Sophomore Seminars

United Nations Peacekeeping


This seminar is devoted to an examination of United Nations peacekeeping, from its inception in 1956 in the wake of the Suez Crisis to its increasingly important role today as an enforcer of political stability in sub-Saharan Africa. We will trace the development of "classic" peacekeeping as it evolved during the Cold War, the rise and fall of so-called "second-generation" peacekeeping—also called "peace enforcement"—in the 1990s in Bosnia and Somalia; and the emergence more recently of a muscular form of peacekeeping in sub-Saharan Africa, notably in the Democratic Republic of Congo.

You should come away with a firm grasp of the historical trajectory of U.N. peacekeeping methods and the evolving arguments of its proponents and critics over the years. More broadly, you will learn the basic history of the United Nations since 1945 and the fundamentals of the United Nations Charter, especially with respect to the use of force and the sovereignty of member states. A running theme of the course is the often contentious relationship between the United States and the United Nations, not least when it comes to conceptualizing, funding, and fielding peacekeeping operations.

Each session is structured around the discussion of assigned readings. Students are expected to complete the readings before class and to come to class prepared to participate in discussions. The instructor will occasionally begin a session with brief introductory remarks (no more than 10 minutes) to provide historical context on one or another topic. Each student will make a brief in-class presentation about a U.N. peacekeeping mission of their choice during the final weeks of the course. The main written requirement is a final paper (8 to 10 pages) based on the course readings.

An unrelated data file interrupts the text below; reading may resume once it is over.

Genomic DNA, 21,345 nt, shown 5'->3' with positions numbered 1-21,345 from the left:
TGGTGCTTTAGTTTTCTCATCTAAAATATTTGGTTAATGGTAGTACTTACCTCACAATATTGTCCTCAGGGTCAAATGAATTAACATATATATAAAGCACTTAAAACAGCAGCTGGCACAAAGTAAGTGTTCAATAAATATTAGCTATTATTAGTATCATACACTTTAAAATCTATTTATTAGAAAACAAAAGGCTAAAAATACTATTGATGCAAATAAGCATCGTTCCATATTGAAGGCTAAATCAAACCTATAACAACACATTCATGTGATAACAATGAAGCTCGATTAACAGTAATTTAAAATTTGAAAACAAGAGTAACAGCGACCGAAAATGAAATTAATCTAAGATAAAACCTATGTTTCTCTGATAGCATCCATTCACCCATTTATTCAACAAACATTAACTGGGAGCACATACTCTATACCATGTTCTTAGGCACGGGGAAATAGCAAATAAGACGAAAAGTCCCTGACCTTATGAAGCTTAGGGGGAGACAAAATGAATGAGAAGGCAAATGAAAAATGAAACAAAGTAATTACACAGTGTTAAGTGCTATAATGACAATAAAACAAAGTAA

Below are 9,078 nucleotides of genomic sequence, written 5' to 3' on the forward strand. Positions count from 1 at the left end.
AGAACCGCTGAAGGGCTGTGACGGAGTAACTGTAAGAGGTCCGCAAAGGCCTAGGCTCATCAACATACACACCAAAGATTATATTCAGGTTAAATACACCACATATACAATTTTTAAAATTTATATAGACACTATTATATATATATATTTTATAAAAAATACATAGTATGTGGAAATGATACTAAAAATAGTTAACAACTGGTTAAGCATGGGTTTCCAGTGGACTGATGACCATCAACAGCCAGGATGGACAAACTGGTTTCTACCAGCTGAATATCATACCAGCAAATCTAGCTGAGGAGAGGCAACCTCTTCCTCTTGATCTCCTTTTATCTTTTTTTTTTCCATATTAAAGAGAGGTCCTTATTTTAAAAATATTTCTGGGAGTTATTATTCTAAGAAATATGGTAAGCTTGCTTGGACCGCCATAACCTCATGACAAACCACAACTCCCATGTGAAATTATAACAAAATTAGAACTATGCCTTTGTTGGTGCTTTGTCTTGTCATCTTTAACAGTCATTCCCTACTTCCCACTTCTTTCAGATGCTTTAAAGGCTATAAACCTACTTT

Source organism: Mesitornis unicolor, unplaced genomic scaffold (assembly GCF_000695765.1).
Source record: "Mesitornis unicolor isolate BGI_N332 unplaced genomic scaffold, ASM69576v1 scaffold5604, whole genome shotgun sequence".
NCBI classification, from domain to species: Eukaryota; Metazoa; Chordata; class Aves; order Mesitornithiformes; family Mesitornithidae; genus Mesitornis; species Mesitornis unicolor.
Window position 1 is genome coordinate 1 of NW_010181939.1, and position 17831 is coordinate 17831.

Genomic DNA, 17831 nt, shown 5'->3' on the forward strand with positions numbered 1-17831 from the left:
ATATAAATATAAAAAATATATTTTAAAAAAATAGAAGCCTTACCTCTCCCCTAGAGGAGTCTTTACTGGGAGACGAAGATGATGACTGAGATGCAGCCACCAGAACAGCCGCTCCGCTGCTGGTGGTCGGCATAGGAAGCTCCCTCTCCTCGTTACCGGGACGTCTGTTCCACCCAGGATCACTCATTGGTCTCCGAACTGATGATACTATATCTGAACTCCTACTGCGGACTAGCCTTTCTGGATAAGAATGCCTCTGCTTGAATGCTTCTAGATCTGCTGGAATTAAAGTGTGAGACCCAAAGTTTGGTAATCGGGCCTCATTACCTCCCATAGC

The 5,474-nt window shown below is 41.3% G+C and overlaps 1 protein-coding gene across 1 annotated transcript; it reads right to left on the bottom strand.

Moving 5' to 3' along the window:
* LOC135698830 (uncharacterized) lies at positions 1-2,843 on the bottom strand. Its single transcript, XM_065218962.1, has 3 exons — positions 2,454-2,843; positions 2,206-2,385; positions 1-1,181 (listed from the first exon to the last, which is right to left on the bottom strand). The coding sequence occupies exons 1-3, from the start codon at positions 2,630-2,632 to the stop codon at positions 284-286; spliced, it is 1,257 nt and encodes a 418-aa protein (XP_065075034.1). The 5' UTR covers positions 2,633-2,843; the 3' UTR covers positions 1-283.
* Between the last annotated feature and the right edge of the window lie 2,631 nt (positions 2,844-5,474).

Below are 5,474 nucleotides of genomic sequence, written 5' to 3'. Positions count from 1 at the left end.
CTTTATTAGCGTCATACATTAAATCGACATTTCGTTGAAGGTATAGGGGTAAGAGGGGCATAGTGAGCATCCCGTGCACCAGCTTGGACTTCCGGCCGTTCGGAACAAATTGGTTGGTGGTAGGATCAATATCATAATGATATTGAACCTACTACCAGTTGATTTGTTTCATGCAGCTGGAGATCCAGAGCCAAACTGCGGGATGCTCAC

Meet the Instructor(s)

Bertrand Patenaude

"I became interested in the subject of U.N. peacekeeping starting in 1992, as Yugoslavia descended into civil war and U.N. ‘blue helmets’ intervened in Bosnia to keep the peace—only to end up becoming accomplices to genocide. In order to understand why that happened I began to examine the origins and evolution of peacekeeping, using the tools not only of the political scientist, but of the historian.

"I received my Ph.D. in history from Stanford in 1987. Since then, I have been teaching in various departments on campus, including a course on U.N. peacekeeping and genocide for the International Relations Program.

“I grew up in Massachusetts, graduated from Boston College, and was a student in Vienna, Austria, for two years before entering grad school at Stanford. I spent a year in Moscow as a Fulbright Scholar in 1982–1983 researching my dissertation. I travel to Europe every summer as a lecturer for Stanford Travel/Study and the Smithsonian Institution. I live in Menlo Park with my wife and our many and beloved cats."